Learn the key elements needed for engaging polling ads by taking a look at some of the best examples of brands who have put polling into practise.
Poll ads are an interactive ad format that can be used in Instagram stories in order to drive engagement by giving viewers the ability to respond to a polling question. This simple, yet effective interactive element gives your audience a voice, providing them with an immersive rather than passive viewing experience, tuning them into your ad’s message.
A little goes a long way when it comes to interactivity, which is why the addition of a simple polling sticker has proven to be extremely effective for many brands wanting to drive ad performance. Tests conducted by Instagram have shown that polling stickers increased three-second video views in 9 out of 10 beta campaigns. Dunkin’ Donuts were able to use polling to lower their cost per view by 20% compared to ads without a polling sticker.
The reason for this better performance is that polling ads allow you to directly address your audience in a variety of creative ways. Higher engagement, therefore, comes as a result of your viewers feeling involved and valued.
The best polling ads go further than simply slapping a sticker onto an ad. Instead, they highlight and amplify the two possible poll responses through visual techniques, further encouraging audiences to participate. The most effective polling ads are designed specifically for a polling purpose, rather than the poll coming as a secondary add-on.
Let’s take a look at some effective examples of polling ads that use visual elements to garner the highest possible levels of engagement.
The above example for Doritos is a commonly used preference style poll, asking audiences to pick their favorite option when given two choices. In the case of Doritos, the two options correspond to different flavors: Taco vs. Nacho. This is a popular style of polling, especially for Food and Beverage brands as it evokes the viewer’s competitive spirit, asking them to advocate for their particular preference.
The ad begins by dissecting the frame, along with the Doritos packet into vertical halves, with each side representing a flavor. This centerline then slides playfully from side to side, visually representing the two flavors each vying for attention. This use of motion is used to ultimately draw attention towards the polling sticker and encourage engagement.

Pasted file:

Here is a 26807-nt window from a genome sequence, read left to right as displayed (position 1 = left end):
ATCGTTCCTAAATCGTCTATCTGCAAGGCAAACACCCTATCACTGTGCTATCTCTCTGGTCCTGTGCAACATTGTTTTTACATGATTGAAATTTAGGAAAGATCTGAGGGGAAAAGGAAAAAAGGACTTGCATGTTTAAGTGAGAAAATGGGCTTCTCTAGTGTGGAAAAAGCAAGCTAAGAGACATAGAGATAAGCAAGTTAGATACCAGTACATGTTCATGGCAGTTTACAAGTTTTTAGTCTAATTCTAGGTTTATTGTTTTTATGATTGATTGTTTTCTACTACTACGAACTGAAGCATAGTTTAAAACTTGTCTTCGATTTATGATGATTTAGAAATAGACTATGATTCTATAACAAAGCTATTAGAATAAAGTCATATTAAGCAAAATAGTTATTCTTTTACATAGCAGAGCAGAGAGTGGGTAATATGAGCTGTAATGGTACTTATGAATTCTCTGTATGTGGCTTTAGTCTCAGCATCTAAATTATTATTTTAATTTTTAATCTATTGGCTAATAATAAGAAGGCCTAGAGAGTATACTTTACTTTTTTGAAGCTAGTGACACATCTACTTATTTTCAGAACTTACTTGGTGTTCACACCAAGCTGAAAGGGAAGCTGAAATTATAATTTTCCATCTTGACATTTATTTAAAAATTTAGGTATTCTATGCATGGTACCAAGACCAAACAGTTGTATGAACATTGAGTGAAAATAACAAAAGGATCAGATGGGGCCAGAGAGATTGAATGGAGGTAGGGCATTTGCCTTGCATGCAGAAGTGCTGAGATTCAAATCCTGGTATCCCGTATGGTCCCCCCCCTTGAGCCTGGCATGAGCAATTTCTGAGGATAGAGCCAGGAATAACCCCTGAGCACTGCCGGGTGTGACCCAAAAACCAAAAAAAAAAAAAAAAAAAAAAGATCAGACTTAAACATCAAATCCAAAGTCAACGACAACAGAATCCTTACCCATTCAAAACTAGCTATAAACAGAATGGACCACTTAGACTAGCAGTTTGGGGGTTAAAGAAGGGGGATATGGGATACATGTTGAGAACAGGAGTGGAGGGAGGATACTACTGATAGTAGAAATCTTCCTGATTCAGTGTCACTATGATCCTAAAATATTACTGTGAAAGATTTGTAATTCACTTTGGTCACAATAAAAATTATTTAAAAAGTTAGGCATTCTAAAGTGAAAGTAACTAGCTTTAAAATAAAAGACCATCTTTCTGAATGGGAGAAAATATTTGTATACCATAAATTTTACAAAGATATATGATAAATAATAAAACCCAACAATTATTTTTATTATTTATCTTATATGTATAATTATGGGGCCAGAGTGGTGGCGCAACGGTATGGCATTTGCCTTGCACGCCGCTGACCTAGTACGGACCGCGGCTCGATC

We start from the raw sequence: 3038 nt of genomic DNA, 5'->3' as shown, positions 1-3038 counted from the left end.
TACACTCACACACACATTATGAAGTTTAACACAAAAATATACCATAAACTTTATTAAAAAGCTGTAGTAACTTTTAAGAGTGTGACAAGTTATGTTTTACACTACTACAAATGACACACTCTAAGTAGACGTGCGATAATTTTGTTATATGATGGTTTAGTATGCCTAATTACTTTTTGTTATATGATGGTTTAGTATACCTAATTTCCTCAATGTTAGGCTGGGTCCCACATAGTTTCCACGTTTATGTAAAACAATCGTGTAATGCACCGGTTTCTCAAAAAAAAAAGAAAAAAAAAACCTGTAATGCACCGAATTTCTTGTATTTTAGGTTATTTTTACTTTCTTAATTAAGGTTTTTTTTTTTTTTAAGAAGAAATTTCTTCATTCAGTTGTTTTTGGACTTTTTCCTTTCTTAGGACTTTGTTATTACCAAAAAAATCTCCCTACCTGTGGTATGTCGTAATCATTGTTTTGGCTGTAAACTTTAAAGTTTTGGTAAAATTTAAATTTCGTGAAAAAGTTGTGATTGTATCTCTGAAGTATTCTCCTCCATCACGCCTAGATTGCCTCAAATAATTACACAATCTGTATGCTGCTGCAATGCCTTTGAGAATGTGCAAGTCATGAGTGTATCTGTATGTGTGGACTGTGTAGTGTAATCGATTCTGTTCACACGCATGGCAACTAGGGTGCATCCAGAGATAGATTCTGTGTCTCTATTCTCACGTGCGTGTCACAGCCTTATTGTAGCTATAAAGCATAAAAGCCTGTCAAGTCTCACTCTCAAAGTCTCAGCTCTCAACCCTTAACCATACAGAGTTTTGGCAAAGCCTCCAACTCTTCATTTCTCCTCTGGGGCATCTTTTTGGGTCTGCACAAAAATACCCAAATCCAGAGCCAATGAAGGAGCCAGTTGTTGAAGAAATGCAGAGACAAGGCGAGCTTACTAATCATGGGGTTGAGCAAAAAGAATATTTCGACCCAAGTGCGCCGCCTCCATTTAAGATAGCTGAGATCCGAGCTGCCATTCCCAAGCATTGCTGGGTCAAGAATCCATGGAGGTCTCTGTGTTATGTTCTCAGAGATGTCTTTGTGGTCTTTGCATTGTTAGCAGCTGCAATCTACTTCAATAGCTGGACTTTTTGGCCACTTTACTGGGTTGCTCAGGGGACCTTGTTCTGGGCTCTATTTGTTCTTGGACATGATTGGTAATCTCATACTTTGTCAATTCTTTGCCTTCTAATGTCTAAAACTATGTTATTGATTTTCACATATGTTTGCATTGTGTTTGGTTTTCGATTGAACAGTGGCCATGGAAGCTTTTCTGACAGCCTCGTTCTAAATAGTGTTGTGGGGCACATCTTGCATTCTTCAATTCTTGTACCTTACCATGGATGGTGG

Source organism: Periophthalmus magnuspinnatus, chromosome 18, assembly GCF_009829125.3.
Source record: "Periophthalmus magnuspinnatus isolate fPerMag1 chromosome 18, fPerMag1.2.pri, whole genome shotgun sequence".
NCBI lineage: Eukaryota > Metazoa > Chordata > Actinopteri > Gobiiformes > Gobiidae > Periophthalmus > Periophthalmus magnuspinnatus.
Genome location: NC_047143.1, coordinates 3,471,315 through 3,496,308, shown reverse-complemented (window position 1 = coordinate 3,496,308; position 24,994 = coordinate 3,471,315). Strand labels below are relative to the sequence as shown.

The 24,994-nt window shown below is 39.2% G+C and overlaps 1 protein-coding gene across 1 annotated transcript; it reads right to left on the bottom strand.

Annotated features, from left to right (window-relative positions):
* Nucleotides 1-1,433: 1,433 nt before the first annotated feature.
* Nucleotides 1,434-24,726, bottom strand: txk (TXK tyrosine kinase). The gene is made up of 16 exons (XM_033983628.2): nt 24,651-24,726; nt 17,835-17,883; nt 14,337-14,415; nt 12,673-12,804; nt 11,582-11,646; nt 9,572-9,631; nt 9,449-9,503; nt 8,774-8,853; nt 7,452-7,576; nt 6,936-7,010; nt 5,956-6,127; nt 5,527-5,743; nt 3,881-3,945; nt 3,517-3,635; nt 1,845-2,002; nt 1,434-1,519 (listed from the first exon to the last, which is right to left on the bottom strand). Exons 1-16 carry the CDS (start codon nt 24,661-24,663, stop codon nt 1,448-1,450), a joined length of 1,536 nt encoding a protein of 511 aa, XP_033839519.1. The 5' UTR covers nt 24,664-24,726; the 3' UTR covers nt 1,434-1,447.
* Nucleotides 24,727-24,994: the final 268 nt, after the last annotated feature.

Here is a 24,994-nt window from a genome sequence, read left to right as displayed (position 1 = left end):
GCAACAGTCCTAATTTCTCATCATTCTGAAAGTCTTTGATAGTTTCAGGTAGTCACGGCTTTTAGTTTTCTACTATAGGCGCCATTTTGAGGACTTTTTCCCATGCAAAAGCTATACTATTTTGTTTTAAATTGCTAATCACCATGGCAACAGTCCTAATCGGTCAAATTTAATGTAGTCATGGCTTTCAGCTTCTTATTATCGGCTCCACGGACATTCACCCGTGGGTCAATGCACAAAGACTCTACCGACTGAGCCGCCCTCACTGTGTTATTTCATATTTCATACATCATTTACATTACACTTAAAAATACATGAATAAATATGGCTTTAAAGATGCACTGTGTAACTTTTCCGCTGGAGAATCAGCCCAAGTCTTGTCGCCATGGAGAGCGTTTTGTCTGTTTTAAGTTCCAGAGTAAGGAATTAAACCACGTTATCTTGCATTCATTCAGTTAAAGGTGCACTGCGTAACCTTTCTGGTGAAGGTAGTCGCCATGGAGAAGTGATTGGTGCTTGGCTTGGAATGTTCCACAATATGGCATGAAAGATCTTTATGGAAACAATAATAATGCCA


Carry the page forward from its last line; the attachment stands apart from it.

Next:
Produced by Nestlé, Milo is a beloved drink with strong cultural ties in countries such as Australia and New Zealand. For many, Milo is synonymous with childhood and growing up. There is, however, an age-old debate as to whether Milo is best enjoyed hot or cold.
In order to fuel the flames of this healthy competition, the team at Nestlé worked with Shuttlerock to develop a polling ad that asked viewers to choose where their allegiances lie. Another example of a preference style polling ad, the video above uses dynamic motion in order to highlight Team Hot vs. Team Cold. The ad’s messaging is focused on communicating directly to the audience, with the text “YOUR MILO” enlarged and jumping out to meet the viewer. Most viewers would have voted by the 4 second mark, so this ad smartly uses the message "Stay Tuned For The Winner", hinting towards resolution and encouraging viewers to watch the entire ad in order to see the polling result.
Renting platform Apartment List produced a polling ad to boost brand awareness whilst also taking the pulse of their audience, allowing them to gain some quick and easy insights into their audience’s preferences. The ad works well due to its simple, concise messaging which is reinforced by the visual design.
Launching a new product is a perfect opportunity to use a polling ad, as it’s a sure-fire way to engage audiences whilst simultaneously garnering brand awareness. With this in mind, Allen’s incorporated polling into the launch of their new ‘Sourz Tangy Randoms’ product. In this example, you can see how the video was constructed around the polling sticker.
For a polling ad to be effective it is crucial that you design with the sticker placement in mind as to not block any text or visual elements, and to ensure that the spotlight is directing attention towards the poll options.
Another effective way of engaging audiences is to add in a trivia-style polling question which allows you to tap into your audience’s curiosity. This was done by Asics in the video above, asking audiences a relevant question: how often they believe that running shoes should be replaced.
When using a trivia-style polling question, it is important to provide your audience with a resolution, showing the correct answer. Relevance is also key, with this ad’s question serving to bring awareness towards Asics’s Runkeeper App.
These examples only scratch the surface in terms of the countless potential ways that polling can be used in order to drive engagement. The addition of an interactive element into your ad allows you to be more creative in the way that you communicate with your audience, embrace this, and try to think of some imaginative ways that polling could be used in service of your brand.
Dive in and learn about the fun, engaging, and immersive interactive ad formats available on the Facebook family of apps.